Environmental enrichments for broilers (Poultry Specialist)
(Editor’s note: Jennifer Timmons is an assistant professor with the University of Maryland Eastern Shore.)
Animal welfare continues to be an important issue for animal agriculture.
Environmental enrichments for production can be used as part of a company’s welfare program.
Environmental enrichments have been shown to have positive physiological and behavioral effects on a variety of species.
The goal of using enrichment strategies is to improve the biological functioning of the animal.
Enrichment strategies should be based on an understanding of the animal’s behavior and physiology.
Additionally, enrichments should be attractive, and interesting to the animal to result in the desired performance outcome.
Two main categories of enrichment strategies for broilers have been described.
The literature has described the first category as conventional environments enriched with objects such as perches or pecking objects.
The second category of enrichment is a more complex enriched environment that has been developed to meet the animals’ behavioral needs within those environments.
These complex enriched environments can be either with access to the outside or more complex indoor systems.
A review by researchers in the Netherlands summarized different studies that have evaluated various perches or platform systems for broilers and different panels, barriers and bales.
These different studies used different breeds of chickens to evaluate the efficacy of various perches or platforms.
It was concluded that both slow and fast growing broilers utilized the perches.
In addition it was also reported that broilers do use panels, barriers and bales of straw to perch on or as a means to lay against for resting.
The researchers also concluded from the literature, that panels and barriers can influence uniform bird distribution throughout the house.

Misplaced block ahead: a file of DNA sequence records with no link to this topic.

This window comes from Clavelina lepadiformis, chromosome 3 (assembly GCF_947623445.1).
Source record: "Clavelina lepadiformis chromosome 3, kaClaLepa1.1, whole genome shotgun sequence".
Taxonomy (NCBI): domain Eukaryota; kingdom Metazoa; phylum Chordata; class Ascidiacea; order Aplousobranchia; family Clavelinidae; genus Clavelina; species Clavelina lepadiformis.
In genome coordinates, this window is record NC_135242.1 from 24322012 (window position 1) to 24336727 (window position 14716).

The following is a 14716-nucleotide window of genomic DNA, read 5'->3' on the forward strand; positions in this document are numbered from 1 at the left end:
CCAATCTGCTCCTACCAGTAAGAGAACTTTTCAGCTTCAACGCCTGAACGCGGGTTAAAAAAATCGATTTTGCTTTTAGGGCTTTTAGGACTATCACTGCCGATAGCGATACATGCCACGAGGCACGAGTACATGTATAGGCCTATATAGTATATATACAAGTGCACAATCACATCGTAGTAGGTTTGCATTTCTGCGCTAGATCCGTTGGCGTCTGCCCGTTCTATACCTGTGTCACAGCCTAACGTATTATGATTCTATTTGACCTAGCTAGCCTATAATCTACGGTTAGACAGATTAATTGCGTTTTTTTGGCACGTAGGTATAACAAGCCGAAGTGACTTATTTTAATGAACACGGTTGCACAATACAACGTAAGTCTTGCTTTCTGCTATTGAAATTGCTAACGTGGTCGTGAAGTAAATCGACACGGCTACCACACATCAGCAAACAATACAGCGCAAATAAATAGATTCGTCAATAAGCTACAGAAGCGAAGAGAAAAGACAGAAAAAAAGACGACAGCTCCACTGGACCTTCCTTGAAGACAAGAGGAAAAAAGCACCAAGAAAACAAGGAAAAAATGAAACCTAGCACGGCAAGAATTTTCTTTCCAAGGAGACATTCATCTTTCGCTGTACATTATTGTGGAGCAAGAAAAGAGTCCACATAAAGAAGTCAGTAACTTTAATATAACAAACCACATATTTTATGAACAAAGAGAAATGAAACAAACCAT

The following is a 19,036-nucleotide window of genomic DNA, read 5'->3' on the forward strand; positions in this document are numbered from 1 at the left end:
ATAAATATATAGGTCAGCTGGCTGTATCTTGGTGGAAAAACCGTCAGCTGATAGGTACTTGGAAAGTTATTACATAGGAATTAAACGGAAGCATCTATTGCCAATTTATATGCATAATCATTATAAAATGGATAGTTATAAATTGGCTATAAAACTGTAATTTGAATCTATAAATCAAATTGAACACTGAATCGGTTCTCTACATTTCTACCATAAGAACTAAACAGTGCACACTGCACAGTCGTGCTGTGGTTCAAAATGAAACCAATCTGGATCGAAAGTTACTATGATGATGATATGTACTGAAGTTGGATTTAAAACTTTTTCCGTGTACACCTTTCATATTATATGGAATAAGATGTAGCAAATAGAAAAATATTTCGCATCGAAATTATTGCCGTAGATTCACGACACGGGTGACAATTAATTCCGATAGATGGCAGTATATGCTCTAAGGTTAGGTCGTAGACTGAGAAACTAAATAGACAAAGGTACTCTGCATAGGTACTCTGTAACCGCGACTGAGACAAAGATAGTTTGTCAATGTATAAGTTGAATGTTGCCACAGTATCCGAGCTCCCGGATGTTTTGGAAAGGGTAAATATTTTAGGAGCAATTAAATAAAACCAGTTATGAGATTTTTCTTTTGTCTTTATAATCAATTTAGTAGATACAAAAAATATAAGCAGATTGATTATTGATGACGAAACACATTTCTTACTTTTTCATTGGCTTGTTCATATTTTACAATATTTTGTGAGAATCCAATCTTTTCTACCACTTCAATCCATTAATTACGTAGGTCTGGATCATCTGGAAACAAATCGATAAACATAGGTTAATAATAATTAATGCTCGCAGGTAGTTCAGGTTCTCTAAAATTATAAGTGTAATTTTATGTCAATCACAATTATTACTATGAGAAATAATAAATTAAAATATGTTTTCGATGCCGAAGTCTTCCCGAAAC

There is limited research evaluating the more complex enrichment systems.
However it was concluded that slow growing broilers seemed to benefit more from outdoor spaces because they were more apt to use the outdoor space and they were more active and traveled further than fast growing broilers.
Recently, researchers at Iowa State University completed research to evaluate if it would be practical to use a laser device in a broiler house to stimulate the birds to be more active.
The laser environmental enrichment device was used throughout a six week flock cycle.
The researchers hypothesized that using the laser device would cause the birds to be more active to walk around and seek out feed as a result of stimulating their natural predatory behavior.
The researchers reported positive results due to the laser enrichment.
Broiler activity from two to five weeks of age increased and weight gain and feed conversion improved.
In addition to the performance measurements, bird welfare parameters were measured.
The researchers reported that gait score (how well the bird walked), tibia strength and air and litter quality were not negatively affected by the use of the laser treatment.
The principle investigator on this project indicated that the laser device was simple and useful to install and did require the care of the birds to change as a result of its implementation.
No management system is perfect that accounts for all animal behavioral, physiological and other needs.
More research is needed in this area to determine if additional enrichment strategies can be easily and economically implemented into the poultry industry.
If enrichment strategies are used, it is important that the methods practiced promote successful results.
In order to ensure an animal’s environment is enriched, they should be displaying natural behaviors, and the amount of undesirable behaviors displayed should be minimal.
These environmental enrichment strategies may be another tool for poultry companies to improve production performance and enhance their animal welfare program.
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